“All the long misery of his baffled past, of his youth of failure, hardship and vain effort, rose up in his soul in bitterness and seemed to take shape before him in the woman who at every turn had barred his way. She had taken everything else from him; and now she meant to take the one thing that made up for all the others.”
Ethan Frome is a masterpiece. Alongside Steinbeck’s Of Mice and Men, it’s one of the best novellas I’ve read. I need more time to decide whether it has earned a place among my esteemed Favourite Books Ever — but the fact I’m even having the debate surely says it all. I can’t tell you whether I consider it Edith Wharton’s magnum opus, because this is the first time I’ve read her. But rest assured, The House of Mirth is in next month’s reading stack. Alongside Raymond Carver, Wharton’s an author I’m going to be returning to constantly in 2022.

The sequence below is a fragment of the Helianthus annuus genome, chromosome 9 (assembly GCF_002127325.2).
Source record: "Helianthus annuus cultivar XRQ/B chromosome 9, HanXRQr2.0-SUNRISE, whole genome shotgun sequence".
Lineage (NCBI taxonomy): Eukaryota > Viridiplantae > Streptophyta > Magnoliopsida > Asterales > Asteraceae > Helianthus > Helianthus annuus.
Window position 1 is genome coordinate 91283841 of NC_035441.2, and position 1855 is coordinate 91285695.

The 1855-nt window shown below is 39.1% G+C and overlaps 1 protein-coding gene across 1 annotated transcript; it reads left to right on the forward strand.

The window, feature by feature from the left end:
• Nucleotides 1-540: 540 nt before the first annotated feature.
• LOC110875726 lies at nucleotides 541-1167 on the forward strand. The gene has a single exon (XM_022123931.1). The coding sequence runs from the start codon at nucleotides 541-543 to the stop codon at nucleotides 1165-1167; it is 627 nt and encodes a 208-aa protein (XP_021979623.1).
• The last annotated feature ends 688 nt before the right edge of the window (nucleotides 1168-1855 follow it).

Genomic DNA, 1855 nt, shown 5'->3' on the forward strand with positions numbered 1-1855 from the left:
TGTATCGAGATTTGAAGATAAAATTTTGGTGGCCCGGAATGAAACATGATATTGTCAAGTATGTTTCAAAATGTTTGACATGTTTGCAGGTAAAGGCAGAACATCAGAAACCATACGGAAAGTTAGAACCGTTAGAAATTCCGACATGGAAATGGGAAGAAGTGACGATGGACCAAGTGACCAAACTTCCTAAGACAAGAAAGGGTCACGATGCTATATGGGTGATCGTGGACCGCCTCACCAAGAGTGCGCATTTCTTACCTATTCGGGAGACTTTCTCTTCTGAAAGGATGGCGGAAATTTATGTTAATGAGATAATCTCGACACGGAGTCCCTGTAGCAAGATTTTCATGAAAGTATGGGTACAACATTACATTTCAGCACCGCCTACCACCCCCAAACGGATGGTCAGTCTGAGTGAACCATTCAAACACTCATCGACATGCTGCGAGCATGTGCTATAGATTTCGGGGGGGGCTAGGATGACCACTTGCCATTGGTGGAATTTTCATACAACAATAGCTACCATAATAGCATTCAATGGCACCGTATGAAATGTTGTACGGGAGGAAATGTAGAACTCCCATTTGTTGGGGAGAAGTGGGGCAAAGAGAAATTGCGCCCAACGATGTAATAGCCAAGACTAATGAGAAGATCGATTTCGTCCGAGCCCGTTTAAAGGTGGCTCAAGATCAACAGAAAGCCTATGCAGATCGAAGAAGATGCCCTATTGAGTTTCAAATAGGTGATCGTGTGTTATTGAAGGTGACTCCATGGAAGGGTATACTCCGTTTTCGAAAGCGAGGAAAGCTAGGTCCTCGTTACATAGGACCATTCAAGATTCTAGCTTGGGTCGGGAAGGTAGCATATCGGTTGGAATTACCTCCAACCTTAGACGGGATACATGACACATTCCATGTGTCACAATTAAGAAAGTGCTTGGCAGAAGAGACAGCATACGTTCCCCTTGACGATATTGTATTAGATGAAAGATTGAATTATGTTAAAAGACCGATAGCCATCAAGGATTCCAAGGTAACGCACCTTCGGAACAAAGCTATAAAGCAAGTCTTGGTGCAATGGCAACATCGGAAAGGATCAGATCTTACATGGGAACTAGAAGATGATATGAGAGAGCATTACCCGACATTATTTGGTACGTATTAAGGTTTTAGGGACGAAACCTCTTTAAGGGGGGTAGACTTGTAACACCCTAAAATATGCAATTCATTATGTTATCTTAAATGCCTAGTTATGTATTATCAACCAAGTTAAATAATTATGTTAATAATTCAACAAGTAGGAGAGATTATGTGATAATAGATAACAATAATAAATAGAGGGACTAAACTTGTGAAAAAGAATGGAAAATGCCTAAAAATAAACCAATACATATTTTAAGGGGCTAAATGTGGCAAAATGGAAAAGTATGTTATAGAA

In Ethan Frome our unnamed narrator spends a winter in the small Massachusetts town of Starkfield. It’s in the local post office that he happens upon Frome, whose demeanour, shambling gait, and red scar lining his face strike immediately make him “the most striking figure” in town. So, who is Ethan Frome, and how did he come to be this “run of a man”? We learn his limp is the result of a carriage smash-up more than two decades earlier; but what spawned his melancholy?
The unknown narrator frames the unveiling of Frome’s history, and his unhappy homestead with his sickly wife Zeena, and her cousin Mattie, who lives with them as their housekeeper. Their story is a tragedy, and its unfolding is steeped in stomach-churning dread: we have seen Frome in the present, this doleful man, crushed both physically and spiritually. Events are expounded in prose where every sentence counts, and not a word is out of place: a triumph of literary precision. It’s hard to imagine I’ll read a better book this year.
Series: Penguin Classics
Number Of Pages: 128